SANDLERI think the executives at Fannie and Freddie are probably just as frustrated at their government masters, FHFA, requiring them to sue their business partners and, thereby, in some sense, make it more difficult to move forward.
REHMAndrew Sandler, he's chairman, executive partner of the Buckley Sandler law firm. And we are going to take your calls, 800-4333-8850. Send us your email to firstname.lastname@example.org. Join us on Facebook or Twitter. Phil Mattingly, Andrew Sandler twice used the phrase business partners. Explain that relationship between FDHA (sic) and the banks.
MATTINGLYWell, the FHFA is the overseer of Fannie and Freddie. The banks obviously are -- have dealt a lot with Fannie and Freddie over the last few years. I think what Andy underlines here is a delicate balance, that kind of all government is facing, as they pursue these claims, as they look at -- look back at this crisis and try and figure out who we're going to go after, when we're going to after them.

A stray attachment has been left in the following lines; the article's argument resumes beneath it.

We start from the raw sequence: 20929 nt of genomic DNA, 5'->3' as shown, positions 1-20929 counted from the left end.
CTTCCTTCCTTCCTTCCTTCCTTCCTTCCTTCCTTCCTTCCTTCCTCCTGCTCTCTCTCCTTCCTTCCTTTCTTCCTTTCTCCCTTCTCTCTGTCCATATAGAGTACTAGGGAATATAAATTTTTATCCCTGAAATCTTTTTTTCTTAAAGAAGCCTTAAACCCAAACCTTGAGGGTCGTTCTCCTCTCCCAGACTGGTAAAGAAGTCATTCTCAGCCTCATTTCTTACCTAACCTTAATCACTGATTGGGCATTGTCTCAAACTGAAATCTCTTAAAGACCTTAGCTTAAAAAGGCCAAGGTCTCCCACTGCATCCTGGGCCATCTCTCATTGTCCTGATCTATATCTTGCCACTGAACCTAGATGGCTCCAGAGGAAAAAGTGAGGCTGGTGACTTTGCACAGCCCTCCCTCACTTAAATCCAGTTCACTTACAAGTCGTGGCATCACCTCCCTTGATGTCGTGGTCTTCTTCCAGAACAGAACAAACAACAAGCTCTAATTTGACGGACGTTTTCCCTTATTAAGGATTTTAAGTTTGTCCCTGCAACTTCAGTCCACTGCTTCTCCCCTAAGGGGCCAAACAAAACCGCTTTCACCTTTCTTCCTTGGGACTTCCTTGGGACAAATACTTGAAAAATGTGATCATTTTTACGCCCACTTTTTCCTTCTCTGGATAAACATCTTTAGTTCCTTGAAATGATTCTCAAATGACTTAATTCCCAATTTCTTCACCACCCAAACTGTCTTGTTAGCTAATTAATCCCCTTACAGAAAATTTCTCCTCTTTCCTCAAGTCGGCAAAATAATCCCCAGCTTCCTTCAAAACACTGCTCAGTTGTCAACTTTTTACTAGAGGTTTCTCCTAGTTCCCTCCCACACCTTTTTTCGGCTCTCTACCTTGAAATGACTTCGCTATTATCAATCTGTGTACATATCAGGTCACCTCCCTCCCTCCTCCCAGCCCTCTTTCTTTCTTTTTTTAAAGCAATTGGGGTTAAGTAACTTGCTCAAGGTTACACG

MATTINGLYThey have to look at the broader economy, which by no means is booming at the moment. They have to look at these financial institutions, which certainly are not booming. You look -- just the threat of this suit on Friday was driving bank stocks down 4 or 5 percent. You look at Bank of America. You look at Citigroup. None of their stocks are doing very well.
MATTINGLYThey have to decide, do we go after these institutions, especially if we have evidence that they mislead or they duped investors? Or do we have to look out for the broader good of the economy?
REHMPhil Mattingly of Bloomberg News. We'll take just a short break here, and when we come back, your comments, your questions. Stay with us.
REHMWelcome back as we talk about the lawsuit that was filed on Friday by the Federal Housing and -- let's see. What's it called again?